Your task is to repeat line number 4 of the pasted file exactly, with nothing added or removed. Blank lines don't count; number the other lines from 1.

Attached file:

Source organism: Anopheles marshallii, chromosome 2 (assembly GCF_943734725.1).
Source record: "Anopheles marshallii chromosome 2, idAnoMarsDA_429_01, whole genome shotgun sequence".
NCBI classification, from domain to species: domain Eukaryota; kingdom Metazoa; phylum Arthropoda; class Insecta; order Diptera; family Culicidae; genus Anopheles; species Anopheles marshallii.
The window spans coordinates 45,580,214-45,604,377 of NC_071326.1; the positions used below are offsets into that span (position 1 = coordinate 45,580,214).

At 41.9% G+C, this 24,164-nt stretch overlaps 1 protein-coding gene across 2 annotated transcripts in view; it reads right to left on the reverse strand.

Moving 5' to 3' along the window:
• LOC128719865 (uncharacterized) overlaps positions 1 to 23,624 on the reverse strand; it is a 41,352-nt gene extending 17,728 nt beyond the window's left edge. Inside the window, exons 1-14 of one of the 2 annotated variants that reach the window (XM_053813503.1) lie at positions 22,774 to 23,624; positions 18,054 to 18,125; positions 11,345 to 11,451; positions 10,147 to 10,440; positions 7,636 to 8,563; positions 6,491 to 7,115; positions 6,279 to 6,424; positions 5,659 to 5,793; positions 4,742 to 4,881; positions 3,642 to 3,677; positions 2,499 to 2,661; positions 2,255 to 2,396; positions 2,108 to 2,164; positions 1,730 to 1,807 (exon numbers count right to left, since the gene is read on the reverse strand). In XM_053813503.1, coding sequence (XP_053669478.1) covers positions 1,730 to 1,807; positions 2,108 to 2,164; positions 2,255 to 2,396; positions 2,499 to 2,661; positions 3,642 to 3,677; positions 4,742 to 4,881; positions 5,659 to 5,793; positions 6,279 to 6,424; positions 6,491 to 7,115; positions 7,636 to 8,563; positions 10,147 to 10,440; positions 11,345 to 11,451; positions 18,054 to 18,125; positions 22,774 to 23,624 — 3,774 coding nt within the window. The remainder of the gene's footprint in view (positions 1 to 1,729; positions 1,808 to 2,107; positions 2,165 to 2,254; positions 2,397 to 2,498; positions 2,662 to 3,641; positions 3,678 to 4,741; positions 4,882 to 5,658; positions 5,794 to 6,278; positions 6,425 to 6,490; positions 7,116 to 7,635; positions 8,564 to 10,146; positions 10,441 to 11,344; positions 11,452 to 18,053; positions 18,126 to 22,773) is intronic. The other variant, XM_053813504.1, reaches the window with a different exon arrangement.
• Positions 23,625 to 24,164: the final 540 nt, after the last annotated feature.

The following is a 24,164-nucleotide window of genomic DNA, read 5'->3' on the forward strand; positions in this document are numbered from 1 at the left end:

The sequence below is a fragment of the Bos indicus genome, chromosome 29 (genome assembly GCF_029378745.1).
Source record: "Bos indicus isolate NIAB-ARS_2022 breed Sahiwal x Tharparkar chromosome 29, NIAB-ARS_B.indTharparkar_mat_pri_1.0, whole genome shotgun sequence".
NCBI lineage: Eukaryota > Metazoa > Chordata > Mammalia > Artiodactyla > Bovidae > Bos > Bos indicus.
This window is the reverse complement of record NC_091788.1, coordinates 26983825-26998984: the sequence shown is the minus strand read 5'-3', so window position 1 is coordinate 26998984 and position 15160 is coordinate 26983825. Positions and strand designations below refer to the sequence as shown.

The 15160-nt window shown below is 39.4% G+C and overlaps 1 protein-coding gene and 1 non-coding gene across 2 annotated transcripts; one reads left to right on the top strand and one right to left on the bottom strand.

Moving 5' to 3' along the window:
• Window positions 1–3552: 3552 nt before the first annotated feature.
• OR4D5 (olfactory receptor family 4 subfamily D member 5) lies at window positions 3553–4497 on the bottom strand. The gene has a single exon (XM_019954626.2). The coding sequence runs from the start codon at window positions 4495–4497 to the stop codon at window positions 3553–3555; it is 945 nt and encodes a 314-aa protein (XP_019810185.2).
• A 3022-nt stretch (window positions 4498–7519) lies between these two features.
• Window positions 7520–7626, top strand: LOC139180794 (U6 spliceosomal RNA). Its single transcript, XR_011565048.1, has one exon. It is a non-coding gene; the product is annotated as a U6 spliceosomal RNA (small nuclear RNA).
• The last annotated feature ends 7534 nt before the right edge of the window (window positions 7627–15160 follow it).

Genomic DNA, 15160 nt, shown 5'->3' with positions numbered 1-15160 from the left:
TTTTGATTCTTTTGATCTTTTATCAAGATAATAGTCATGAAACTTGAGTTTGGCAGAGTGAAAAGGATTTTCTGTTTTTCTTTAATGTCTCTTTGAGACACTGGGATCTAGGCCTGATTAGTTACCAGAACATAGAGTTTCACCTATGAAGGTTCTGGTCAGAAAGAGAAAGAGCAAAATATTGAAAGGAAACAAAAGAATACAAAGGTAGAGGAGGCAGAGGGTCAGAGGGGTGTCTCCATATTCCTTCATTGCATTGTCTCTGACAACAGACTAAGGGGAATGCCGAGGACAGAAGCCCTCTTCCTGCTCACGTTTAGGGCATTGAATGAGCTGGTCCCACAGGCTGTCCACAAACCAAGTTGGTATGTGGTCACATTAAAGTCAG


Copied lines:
The window spans coordinates 45,580,214-45,604,377 of NC_071326.1; the positions used below are offsets into that span (position 1 = coordinate 45,580,214).